Tuesday, May 24, 2016

To like or not to like, that is the question

I recently read another rant by a literary person about readers like me who judge books based on whether or not the characters are likable. How boring it would be, she prosed, if the only books you read were filled with people you liked. How bland the literary landscape would be if we only had books about likable people.

She has a point, you know. It would be boring if everyone in a book was tediously nice. But also I've read books I could barely get through--sometimes didn't get through-- because they were filled with a such a seedy, slimy, selfish bunch of people that there was no one I could bring myself to care about. In real life, maybe not everyone is likable, but neither is everyone awful.

Maybe I'm lucky, but I've never been in a situation where there weren't at least one or two people I liked or admired or at least respected. When you read one of those dismal, depressing literary books, it's as if they take place in some anti-universe where only bad things happen and only awful people are real. Everything good or hopeful is fake, shallow, and/or laughably stupid.

I don't live in that world. I don't get this everything is awful mentality. When I read a book like that, it seems cold, chilled, unfeeling. There's no warmth. Maybe I need some warmth to keep reading.

Anyway, back to the likable characters problem. Since I do sometimes say I couldn't get through a book because I didn't like any of the characters, her arguments made me think. Maybe I'm not accurately describing the reason I couldn't get through a book. Is it that no one is likable? Maybe it's that no one is lovable-- it's possible to love someone, to find someone adorable, who isn't very likable.

Nah, that's not it. Maybe it's that when I read a story full of people who are abusive, or spineless, or victims of one piece of bad luck after another, it doesn't seem real. It seems false to me in the same way it would feel false if everything was great. Sometimes I enjoy chick lit because the characters seem like people I know. Even though chick lit gets a bad rap in the literary world, to me it sometimes feels more realistic than the more highbrow fare.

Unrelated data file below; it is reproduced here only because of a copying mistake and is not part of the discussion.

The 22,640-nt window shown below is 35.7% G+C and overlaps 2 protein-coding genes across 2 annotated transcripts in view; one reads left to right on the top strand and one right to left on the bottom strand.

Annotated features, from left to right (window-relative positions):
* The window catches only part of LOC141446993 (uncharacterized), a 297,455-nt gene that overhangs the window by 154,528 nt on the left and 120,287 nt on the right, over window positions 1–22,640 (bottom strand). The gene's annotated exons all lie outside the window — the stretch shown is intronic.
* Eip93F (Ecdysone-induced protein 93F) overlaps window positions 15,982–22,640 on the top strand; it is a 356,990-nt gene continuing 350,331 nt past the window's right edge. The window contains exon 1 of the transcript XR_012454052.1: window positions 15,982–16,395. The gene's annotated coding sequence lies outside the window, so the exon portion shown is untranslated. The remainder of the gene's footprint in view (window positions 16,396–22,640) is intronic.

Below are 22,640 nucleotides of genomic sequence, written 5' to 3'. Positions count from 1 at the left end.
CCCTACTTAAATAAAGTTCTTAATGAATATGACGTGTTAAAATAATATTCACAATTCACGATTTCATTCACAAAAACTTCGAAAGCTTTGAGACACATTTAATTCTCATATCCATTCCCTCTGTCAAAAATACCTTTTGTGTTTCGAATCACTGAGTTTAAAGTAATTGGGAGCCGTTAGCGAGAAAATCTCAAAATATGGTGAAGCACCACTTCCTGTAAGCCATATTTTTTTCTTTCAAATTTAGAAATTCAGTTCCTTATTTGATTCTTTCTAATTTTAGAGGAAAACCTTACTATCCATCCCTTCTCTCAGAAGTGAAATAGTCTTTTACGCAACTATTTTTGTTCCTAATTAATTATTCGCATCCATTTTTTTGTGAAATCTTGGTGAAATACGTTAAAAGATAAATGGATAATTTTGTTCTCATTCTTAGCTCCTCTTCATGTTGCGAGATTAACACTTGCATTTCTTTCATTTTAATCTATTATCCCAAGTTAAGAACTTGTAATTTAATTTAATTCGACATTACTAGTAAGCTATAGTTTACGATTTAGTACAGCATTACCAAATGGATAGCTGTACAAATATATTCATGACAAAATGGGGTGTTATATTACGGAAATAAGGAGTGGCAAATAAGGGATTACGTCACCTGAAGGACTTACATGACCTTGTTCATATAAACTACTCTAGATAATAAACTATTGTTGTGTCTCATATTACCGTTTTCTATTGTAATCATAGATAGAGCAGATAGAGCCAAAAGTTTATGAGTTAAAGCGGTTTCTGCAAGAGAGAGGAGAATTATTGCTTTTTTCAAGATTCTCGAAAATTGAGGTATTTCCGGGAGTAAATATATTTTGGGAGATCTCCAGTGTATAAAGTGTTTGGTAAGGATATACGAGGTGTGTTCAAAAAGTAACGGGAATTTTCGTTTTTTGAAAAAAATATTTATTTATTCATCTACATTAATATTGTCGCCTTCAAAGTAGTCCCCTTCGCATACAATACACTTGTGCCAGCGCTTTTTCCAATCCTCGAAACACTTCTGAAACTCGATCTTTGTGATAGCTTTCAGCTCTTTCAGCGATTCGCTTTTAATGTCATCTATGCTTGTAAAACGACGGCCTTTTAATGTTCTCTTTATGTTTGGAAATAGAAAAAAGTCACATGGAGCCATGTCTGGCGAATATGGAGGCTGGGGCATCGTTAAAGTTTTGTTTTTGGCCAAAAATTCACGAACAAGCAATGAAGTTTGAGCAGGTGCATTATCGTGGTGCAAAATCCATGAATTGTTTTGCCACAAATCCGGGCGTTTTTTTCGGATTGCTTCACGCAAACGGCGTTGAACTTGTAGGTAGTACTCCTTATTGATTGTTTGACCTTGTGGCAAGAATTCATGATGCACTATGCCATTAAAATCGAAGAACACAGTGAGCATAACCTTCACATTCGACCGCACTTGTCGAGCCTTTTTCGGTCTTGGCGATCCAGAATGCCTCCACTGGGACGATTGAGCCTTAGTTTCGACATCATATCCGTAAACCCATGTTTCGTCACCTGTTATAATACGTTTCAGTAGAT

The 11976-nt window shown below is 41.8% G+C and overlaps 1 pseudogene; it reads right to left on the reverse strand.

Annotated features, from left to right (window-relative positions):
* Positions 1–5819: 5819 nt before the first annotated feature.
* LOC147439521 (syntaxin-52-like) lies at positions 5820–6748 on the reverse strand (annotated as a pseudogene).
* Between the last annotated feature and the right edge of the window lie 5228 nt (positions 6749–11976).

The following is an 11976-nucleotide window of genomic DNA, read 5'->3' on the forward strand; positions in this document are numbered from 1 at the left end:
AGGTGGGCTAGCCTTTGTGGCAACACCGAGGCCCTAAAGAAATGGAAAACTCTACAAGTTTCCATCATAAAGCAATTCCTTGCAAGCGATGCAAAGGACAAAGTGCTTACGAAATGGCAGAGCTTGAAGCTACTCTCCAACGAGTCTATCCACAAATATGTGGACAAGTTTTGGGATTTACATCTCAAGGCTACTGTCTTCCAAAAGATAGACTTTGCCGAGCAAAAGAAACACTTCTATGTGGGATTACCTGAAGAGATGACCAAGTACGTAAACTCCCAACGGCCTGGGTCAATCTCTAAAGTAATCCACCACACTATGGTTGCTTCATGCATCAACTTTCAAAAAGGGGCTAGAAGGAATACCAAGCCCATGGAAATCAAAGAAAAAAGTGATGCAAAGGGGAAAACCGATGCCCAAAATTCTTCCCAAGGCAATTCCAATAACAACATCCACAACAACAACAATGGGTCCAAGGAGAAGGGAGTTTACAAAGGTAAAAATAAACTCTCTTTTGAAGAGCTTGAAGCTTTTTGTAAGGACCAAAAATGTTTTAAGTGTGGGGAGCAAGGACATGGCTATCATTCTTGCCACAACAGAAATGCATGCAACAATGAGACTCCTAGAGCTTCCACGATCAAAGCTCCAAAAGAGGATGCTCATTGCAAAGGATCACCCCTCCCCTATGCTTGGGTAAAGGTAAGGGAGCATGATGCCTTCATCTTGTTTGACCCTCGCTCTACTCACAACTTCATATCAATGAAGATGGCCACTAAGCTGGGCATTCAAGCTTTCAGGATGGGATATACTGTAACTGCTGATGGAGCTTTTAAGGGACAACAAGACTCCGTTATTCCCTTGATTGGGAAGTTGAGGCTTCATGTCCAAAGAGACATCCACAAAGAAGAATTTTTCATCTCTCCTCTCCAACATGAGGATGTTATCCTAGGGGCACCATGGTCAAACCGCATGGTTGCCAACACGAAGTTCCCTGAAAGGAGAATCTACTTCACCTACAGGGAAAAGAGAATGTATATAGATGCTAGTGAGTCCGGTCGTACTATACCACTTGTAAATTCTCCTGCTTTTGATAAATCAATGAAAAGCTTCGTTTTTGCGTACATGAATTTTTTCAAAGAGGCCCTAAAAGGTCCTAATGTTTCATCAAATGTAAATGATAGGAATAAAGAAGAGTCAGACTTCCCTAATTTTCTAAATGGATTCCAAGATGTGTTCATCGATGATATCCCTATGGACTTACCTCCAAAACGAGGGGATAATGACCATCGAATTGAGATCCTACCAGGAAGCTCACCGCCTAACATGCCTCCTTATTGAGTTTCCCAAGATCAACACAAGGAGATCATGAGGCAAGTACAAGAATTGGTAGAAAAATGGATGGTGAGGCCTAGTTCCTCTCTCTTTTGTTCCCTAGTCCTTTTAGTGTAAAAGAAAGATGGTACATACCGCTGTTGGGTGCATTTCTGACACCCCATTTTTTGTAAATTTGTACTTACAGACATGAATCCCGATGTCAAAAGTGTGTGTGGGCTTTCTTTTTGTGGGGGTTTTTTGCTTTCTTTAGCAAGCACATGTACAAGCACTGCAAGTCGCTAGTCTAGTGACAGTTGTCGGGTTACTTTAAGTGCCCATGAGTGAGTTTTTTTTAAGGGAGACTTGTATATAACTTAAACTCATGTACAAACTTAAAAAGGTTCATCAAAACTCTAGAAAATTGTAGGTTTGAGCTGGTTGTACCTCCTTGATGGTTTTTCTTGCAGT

Or maybe I can't bring myself to keep going in a book where I don't care what happens to any of the people. I don't really have a definite answer here, I'm just thinking. Of course I think the problem here lies with the literary snobs, who seem to disdain anything fun to read. They would probably argue that the problem lies with readers like me, who prefer to be (what they would call) "mindlessly entertained" rather than to have my mind stretched by a grittier version of reality. (Thankfully there's a vast ocean of the written word that hits somewhere in between.) What do you think?

And p.s. for the record, I do think this dichotomy between highbrow and lowbrow fiction is getting less pronounced. I've read a couple of books in the past year, and even a handful of short stories--which are often the worst culprits of the plotless, despairing school of writing-- that offered warmth without resorting to happy ever afters or neatly resolved endings. Beautiful Ruins comes to mind (Jess Walter), and some of Sherman Alexie's stuff, some stories we read for my short story class by Maile Meloy and Pete Fromm. They're out there.

1 comment:

KarenB said...

It's not quite true that I need to like a character to stick with a book, but I do need to care about what happens to them. I've gotten to the point where I read what I want to read, and if it's not highbrow or whatever enough for someone, well too bad. I'm the one who is reading it.

I have found the occasional book, however, that would have benefited from me being in a literature class with it and able to discuss it with others. I can't think of one right off the top of my head though . . .